19. The goal of conservation is not to restore the flag to its original condition, but to preserve it for the future. [Some h]oles were not mended in the conservation process.

20. The stripes of the flag as made from wool bunting from England.

21. In 2002, conservators snipped 1.7 million stitches to remove the linen backing that was damaging the flag.

22. Each 23-inch-wide stripe was pieced together from two narrow stripes.

23. Many smaller holes in the flag that were originally attributed to shot and shrapnel from battle were determined to be the result of insect damage.

24. The original flag measured 30 x 42 feet. The flag now measures 30 x 32 feet. The loss is attributed to use and deterioration--and to the fact that many small fragments were snipped off in the 1800s as patriotic keepsakes.

25. The flag's fifteen stripes represent the thirteen original colonies and the next two states to join the union, Kentucky and Vermont.

The flag flying at my home.

Vehicle antenna flags I found while picking up litter alongside the highway, each saved, folded correctly, and treated with respect.

Thursday, July 2, 2015

Half-Baked Alaska, No. 2

Back in the days of the big pipeline construction (mid-1970s), there was a bumper sticker that read:  "We don't care HOW they do it Outside."   In Alaska, we do it our way.

We also don't have rest area waysides like the Interstates Outside.   No long access to a large parking area; no long exit back onto the Interstates.   Ours are more direct.  There's a warning sign and a short access.  Period.   To get back on the highway, you use the same access.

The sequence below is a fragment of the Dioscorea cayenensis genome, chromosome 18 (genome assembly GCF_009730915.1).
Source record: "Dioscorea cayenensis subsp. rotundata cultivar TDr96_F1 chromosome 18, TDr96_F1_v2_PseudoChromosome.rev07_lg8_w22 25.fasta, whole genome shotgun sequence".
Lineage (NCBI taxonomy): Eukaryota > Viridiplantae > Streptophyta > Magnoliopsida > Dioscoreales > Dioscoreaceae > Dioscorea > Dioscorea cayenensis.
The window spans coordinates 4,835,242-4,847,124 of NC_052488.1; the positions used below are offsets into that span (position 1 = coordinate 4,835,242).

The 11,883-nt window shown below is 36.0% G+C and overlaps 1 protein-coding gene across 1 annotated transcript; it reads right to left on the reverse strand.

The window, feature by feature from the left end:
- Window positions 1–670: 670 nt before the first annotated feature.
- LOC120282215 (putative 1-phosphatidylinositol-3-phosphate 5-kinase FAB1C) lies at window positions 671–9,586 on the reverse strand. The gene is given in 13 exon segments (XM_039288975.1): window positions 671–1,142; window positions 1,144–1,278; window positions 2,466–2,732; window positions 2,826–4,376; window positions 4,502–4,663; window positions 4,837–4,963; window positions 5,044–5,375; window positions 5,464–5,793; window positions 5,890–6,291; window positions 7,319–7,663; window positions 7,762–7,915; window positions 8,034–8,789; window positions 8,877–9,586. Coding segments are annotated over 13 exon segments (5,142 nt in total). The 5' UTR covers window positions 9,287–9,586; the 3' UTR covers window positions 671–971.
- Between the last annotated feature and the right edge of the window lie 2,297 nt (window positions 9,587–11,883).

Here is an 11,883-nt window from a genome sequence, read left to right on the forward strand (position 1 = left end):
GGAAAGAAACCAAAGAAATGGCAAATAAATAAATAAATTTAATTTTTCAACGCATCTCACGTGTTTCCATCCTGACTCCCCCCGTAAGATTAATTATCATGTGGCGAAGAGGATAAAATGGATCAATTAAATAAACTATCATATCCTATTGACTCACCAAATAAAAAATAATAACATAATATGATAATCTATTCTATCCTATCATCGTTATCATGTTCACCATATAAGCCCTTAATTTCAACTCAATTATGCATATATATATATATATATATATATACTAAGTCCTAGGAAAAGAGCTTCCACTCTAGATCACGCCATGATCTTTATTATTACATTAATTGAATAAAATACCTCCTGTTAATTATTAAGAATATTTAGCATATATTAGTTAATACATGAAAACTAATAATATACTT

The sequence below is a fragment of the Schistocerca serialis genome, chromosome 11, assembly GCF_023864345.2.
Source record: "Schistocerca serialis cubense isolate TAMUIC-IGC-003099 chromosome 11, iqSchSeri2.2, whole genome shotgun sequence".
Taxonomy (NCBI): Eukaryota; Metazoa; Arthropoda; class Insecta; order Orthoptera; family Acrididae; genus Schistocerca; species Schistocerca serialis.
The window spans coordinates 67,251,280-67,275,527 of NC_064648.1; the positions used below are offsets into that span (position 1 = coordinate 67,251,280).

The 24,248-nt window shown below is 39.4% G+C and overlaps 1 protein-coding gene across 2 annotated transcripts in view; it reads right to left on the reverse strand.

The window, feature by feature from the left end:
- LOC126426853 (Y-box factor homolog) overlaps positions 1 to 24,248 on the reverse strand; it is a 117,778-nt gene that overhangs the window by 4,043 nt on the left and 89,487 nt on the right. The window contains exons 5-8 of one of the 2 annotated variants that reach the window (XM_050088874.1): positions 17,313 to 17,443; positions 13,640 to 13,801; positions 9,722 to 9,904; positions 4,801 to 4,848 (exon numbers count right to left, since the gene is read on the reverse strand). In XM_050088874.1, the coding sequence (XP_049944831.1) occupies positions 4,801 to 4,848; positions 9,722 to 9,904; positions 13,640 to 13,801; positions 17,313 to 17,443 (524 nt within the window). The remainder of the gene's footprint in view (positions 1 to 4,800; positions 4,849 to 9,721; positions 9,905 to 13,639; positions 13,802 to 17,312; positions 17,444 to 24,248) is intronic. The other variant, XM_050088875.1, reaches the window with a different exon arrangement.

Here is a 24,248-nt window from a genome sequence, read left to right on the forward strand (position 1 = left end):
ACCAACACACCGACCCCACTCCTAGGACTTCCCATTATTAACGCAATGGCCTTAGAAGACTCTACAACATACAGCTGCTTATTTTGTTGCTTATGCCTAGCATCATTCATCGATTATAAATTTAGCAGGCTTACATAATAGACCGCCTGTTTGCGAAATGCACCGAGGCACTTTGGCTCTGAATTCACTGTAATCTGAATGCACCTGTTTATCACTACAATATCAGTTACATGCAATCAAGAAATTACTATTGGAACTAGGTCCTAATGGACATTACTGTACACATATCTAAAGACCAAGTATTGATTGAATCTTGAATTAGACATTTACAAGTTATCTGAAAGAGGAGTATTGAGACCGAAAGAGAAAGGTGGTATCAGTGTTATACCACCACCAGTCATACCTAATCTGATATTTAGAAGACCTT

Which means you can always spot a tourist:

I took this photo in Silvertip where a bike path is adjacent to the highway for several miles.  The motorhome backed out of a parking spot close to where I'm standing, then drove onto the bike path before climbing a small embankment onto the highway.

Monday, June 29, 2015

Half-Baked Alaska, No. 1

 The neighbor across the highway calls and says her daughter spotted moose and bear tracks heading my way.  

"If the bear got the moose, it's probably over there on your property..."

Sunday, June 21, 2015

That Midnight Sun

Today is the first day of summer, so they say.   From sunrise to sunset, we will have 19 hours 21 minutes and 32 seconds of daylight.

That's misleading because there are hours of twilight or "civil daylight" after sunset and before sunrise.   In actuality, it doesn't get dark.

The exception to "doesn't get dark" depends on the weather.  If it's cloudy, we have something approaching darkness.  But, if it's clear, there's no darkness right now.

I have made it a practice the past few years to go kayaking at Tern Lake at midnight, much to the dismay of the idiot seagulls that nest there and dive bomb me, trying to run me off.

Today is cloudy, so I probably won't go.   If it clears off late this afternoon as we expect, I'll be there.

If not:



Friday, June 12, 2015

The India Journals, Ch. 37, Doing Delhi in a Day, Part One

Ch. 37, Doing Delhi in a Day
Part One

For the ones who have grown up in this city, there’s no other place quite like it. Those who visit for the first time find it an overwhelming experience. That’s Delhi for you. With a history that’s both rich and tragic, Delhi isn’t just a city. It’s a universe of its own. —Sripana

This is the kind of day that could drive tourists nuts—trying to see the sights of Delhi in one day.  We will still be here tomorrow and the day after that, but this is the day scheduled to show us New Delhi.    All of it, or all the sites deemed best by the tour company.